Some of the Government Digital Service's time the other day was filled up with fundamental research into the correct name for the organisation, please see tweets below.
"data-sharing" v. "data-linking" v. "data access"
Next day, GDS, or whatever they're called now, published Data access legislation and data reform:
Is data-sharing less controversial if the name is changed to "data access"?
On Tuesday we published data access legislation as part of the Digital Economy Bill. The Bill is an important part of what we are seeking to do in GDS to transform our relationship to data and unleash the next decade of innovation and public service reform ...
Our clauses in the Digital Economy Bill are described as being about ‘data sharing’, although our preferred term is ‘data access’, because we think it better reflects the way technology and practices for handling data across government are changing.
You may remember a little spat between the Cabinet Office and the Guardian newspaper a few years ago. The Cabinet Office objected to the newspaper describing their plans as "data-sharing". They demanded an apology. They didn't want data-sharing at all and it was a calumny even to suggest that they did. No, what they wanted was "data-linking" and that's quite different.
That was four years ago in April 2012 and apparently the Cabinet Office, or at least GDS, or whatever they're called now, still think that they can overcome the problems of data-sharing just by changing the name.
"enhances" v. "impugns"
Further on in GDS's data reform blog, we read that:
"The company you choose to verify your identity" could be any one of GDS's first-nine-then-eight-now-seven "identity providers". Sometimes they're called "identity providers", which is an odd, science fiction-like name. And sometimes they're called "certified companies" even though three of them aren't certified. GDS really do have problems with language ...
... government's commitment to enabling a digital state that has privacy at its heart can be seen in the design of GOV.UK Verify [RIP]. This platform is a new way to safely and straightforwardly prove who you are online when accessing services like filing your tax return, viewing your driving licence or applying for Universal Credit. Besides being quick and simple to use it enhances privacy because information is not stored centrally, and there’s no unnecessary sharing of information. The company you choose to verify your identity doesn’t know which service you’re trying to access, and the government department doesn’t know which company you choose.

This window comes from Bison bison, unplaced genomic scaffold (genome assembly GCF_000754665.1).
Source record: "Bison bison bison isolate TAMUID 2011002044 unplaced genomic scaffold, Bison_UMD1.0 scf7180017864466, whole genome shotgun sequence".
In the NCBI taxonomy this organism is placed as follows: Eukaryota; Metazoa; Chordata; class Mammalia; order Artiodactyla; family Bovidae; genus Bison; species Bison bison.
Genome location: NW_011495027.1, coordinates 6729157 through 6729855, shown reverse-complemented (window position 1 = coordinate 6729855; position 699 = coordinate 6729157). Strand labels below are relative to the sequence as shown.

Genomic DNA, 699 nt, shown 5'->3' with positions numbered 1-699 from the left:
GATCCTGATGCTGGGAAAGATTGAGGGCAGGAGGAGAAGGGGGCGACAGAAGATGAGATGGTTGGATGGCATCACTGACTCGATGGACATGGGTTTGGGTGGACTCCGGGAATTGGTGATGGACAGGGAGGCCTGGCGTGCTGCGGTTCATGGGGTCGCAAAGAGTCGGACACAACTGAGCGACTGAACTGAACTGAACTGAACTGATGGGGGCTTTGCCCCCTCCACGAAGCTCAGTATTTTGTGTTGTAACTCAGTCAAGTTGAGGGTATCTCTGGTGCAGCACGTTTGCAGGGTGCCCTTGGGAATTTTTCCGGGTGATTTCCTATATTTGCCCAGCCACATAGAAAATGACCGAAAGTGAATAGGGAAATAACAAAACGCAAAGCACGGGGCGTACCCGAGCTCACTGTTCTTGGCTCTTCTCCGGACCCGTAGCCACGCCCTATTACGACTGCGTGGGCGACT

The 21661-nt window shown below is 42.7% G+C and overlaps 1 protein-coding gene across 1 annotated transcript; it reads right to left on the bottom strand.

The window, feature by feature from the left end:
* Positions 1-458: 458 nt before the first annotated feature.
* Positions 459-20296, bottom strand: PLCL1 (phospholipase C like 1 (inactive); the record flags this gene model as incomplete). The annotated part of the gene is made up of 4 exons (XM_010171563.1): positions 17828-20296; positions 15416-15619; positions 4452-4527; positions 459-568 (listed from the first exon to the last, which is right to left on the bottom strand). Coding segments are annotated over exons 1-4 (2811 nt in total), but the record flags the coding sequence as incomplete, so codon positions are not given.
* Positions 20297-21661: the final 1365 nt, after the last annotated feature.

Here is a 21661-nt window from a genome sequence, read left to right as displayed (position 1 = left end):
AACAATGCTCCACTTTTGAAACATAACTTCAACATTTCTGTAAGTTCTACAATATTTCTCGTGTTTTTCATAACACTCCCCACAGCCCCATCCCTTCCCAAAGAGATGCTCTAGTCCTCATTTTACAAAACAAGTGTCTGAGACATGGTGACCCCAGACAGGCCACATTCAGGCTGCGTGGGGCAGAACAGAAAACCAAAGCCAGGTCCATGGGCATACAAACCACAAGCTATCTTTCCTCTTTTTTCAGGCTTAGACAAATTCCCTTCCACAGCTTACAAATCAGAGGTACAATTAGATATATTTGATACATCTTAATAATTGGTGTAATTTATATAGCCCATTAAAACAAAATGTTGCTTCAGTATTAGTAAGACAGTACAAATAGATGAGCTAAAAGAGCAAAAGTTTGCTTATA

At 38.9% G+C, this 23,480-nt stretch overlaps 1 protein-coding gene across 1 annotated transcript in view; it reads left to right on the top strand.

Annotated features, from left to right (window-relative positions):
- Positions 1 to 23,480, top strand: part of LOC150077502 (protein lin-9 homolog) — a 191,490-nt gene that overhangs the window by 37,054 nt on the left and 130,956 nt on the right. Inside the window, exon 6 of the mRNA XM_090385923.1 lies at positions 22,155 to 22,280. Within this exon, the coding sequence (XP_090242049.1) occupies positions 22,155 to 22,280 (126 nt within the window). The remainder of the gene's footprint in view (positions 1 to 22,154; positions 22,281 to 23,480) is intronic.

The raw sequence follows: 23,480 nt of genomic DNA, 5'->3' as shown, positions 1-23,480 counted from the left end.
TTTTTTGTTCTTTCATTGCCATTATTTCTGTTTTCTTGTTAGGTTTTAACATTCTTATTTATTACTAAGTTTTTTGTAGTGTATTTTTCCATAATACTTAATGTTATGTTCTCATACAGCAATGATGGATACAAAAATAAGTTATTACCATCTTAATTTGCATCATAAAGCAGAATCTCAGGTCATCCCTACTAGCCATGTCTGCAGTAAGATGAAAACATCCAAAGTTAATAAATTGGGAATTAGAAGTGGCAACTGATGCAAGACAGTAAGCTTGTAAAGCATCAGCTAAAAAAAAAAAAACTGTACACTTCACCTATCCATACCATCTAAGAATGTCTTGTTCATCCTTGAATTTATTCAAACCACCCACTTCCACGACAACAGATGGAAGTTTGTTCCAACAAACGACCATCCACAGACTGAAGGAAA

... and not just with the correct name for "identity providers". We noted over a year ago that when they're talking about GOV.UK Verify (RIP) GDS distinguish between the first time you verify your identity with an "identity provider" and subsequent occasions. The distinction is perfectly clear. The first time is when you register with an "identity provider".
But GDS didn't want to use the word "register". Because that would remind people of the National Identity Register on which the Home Office's failed ID cards scheme depended. And obviously GDS didn't want to be associated with that. Nevertheless, registering is exactly what you're doing if and when you open a GOV.UK Verify (RIP) account.
GDS would have you believe that GOV.UK Verify (RIP) "enhances privacy because information is not stored centrally, and there’s no unnecessary sharing of information". Is your privacy really enhanced by having your personal information stored all over the world with multiple companies beyond your control? That's what happens with GOV.UK Verify (RIP).
Is "enhances" the right word here? Surely "impugns" would be more accurate – GOV.UK Verify (RIP) impugns privacy because information is quite unnecessarily stored all over the world with massive and uncontrollable sharing or linking or access ...
"The company you choose to verify your identity doesn’t know which service you’re trying to access, and the government department doesn’t know which company you choose"? That may be true. But someone has to know. Otherwise there would be no audit trail.
That someone is GDS, and they know thanks to the GOV.UK Verify (RIP) identity hub.
"Government's commitment to enabling a digital state that has privacy at its heart"? That's not what it looks like. Never mind which words GDS use to describe it, their putative "digital state" is an utter stranger to any recognisable concept of privacy.
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